Governments, schools and companies all keep track of your race. The stats they collect are used to track the proportion of blacks and whites who graduate from school, for example. They tell us how many people identify themselves as Native American or Asian. They help us to measure health disparities between races. But there's a problem with all of those statistics and with the deeper way that we think about race. NPR's social science correspondent Shankar Vedantam is here to explain. Hi, Shankar.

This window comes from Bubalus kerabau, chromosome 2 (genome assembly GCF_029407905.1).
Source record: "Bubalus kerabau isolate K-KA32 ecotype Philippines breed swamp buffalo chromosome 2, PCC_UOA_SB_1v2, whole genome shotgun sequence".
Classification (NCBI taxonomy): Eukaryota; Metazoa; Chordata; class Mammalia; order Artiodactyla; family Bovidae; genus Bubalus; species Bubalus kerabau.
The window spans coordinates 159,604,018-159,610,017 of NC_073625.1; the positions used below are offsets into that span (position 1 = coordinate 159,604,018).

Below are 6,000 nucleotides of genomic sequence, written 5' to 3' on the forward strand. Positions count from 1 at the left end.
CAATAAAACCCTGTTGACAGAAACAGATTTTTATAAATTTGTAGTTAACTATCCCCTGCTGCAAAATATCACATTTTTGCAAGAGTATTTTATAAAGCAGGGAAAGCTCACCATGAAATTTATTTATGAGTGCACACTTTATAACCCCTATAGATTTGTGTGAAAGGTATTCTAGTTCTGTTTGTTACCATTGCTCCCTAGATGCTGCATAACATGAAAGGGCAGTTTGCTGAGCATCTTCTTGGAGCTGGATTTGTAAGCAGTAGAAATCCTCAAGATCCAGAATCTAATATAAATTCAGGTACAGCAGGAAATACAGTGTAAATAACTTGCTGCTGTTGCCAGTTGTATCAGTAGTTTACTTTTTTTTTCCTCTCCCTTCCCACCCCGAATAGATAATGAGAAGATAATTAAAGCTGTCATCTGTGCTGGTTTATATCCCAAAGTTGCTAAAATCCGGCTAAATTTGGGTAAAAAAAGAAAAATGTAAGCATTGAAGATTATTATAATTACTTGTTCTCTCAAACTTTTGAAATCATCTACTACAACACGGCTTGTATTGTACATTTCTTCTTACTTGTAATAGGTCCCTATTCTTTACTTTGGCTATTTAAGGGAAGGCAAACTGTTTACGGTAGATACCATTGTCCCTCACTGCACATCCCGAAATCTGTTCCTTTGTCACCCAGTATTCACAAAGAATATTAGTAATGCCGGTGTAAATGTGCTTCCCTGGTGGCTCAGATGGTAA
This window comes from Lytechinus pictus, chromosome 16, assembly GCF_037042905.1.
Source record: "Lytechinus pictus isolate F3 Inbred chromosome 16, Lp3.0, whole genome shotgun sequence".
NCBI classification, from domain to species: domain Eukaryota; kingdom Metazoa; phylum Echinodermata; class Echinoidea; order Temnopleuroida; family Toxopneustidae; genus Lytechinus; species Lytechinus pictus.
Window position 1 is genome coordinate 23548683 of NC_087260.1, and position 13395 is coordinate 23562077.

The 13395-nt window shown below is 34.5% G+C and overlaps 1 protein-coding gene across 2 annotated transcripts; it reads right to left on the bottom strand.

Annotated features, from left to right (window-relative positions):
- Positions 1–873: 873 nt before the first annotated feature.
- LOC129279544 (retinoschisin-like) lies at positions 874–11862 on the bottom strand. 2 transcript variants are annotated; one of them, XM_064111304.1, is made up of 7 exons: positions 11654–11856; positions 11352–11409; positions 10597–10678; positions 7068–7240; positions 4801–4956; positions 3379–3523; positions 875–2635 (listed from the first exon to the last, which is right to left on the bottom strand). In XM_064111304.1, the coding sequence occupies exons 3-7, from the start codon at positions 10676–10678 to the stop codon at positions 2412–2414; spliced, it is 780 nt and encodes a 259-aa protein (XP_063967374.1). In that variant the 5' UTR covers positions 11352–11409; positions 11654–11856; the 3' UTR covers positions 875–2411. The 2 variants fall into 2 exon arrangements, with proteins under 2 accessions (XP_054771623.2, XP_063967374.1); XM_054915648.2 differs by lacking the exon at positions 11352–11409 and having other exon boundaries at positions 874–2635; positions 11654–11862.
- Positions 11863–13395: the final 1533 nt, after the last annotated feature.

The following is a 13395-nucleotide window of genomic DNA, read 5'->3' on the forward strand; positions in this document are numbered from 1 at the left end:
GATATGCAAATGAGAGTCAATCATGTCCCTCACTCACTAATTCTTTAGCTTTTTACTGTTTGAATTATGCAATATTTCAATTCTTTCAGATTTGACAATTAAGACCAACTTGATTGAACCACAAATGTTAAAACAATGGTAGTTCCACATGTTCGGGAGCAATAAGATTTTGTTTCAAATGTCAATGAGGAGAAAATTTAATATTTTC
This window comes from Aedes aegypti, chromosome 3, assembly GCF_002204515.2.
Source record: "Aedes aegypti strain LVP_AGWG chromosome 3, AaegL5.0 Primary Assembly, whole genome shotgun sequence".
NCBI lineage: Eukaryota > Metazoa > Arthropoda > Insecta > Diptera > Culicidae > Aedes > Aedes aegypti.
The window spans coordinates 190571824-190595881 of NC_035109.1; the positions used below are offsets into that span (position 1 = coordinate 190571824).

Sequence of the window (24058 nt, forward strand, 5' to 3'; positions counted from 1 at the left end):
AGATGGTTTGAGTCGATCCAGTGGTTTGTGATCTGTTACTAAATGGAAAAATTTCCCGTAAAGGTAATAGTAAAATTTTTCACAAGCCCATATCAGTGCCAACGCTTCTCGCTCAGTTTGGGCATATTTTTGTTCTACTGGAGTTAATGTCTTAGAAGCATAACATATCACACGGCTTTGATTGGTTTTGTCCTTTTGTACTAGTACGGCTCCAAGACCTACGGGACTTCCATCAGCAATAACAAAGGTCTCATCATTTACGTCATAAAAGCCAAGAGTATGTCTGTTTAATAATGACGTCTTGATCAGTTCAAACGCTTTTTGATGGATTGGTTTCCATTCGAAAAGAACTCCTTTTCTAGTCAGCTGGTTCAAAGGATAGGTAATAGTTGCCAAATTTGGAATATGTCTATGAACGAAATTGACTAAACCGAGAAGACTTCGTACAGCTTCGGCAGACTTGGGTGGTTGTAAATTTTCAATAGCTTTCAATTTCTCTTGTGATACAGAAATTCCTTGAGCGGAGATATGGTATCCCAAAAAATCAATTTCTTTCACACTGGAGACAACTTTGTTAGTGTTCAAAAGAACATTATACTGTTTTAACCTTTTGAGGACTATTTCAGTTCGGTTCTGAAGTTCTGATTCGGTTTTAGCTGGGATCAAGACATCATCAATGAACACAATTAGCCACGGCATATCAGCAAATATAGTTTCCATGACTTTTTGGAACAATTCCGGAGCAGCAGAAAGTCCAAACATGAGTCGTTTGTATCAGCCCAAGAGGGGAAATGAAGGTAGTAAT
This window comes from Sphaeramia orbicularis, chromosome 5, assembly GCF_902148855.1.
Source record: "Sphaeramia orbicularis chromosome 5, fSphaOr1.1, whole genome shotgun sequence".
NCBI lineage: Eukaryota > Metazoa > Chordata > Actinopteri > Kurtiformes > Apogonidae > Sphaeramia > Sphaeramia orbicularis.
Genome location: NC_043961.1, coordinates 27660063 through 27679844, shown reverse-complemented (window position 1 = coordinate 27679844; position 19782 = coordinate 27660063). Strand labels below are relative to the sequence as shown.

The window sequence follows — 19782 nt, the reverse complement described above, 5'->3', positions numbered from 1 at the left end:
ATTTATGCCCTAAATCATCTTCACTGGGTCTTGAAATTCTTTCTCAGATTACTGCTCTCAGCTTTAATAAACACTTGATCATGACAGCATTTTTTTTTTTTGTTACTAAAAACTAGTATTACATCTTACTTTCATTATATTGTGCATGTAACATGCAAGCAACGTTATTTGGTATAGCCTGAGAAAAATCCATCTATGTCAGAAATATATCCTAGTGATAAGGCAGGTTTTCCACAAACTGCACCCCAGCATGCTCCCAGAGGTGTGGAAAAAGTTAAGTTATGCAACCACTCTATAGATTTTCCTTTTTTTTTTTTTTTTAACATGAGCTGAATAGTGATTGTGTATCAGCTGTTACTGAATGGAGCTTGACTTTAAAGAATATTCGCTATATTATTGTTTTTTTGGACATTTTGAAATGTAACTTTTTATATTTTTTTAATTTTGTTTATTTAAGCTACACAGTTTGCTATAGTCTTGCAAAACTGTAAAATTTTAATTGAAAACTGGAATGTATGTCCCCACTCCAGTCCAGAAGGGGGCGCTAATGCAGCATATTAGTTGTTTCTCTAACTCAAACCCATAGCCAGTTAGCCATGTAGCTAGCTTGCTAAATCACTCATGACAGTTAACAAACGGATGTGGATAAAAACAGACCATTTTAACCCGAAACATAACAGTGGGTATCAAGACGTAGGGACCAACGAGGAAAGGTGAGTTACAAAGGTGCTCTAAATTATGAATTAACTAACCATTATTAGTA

The most recent CityStats survey released by the Baton Rouge Area Foundation said that residents are more scared and more concerned that crime will become worse, despite overall crime in the city declining.
To find out why that is, WRKF's Ashley Westerman spoke with LSU Professor of Sociology Edward Shihadeh about the study.
And he said the fear of crime is typically out of proportion with actual crime stats.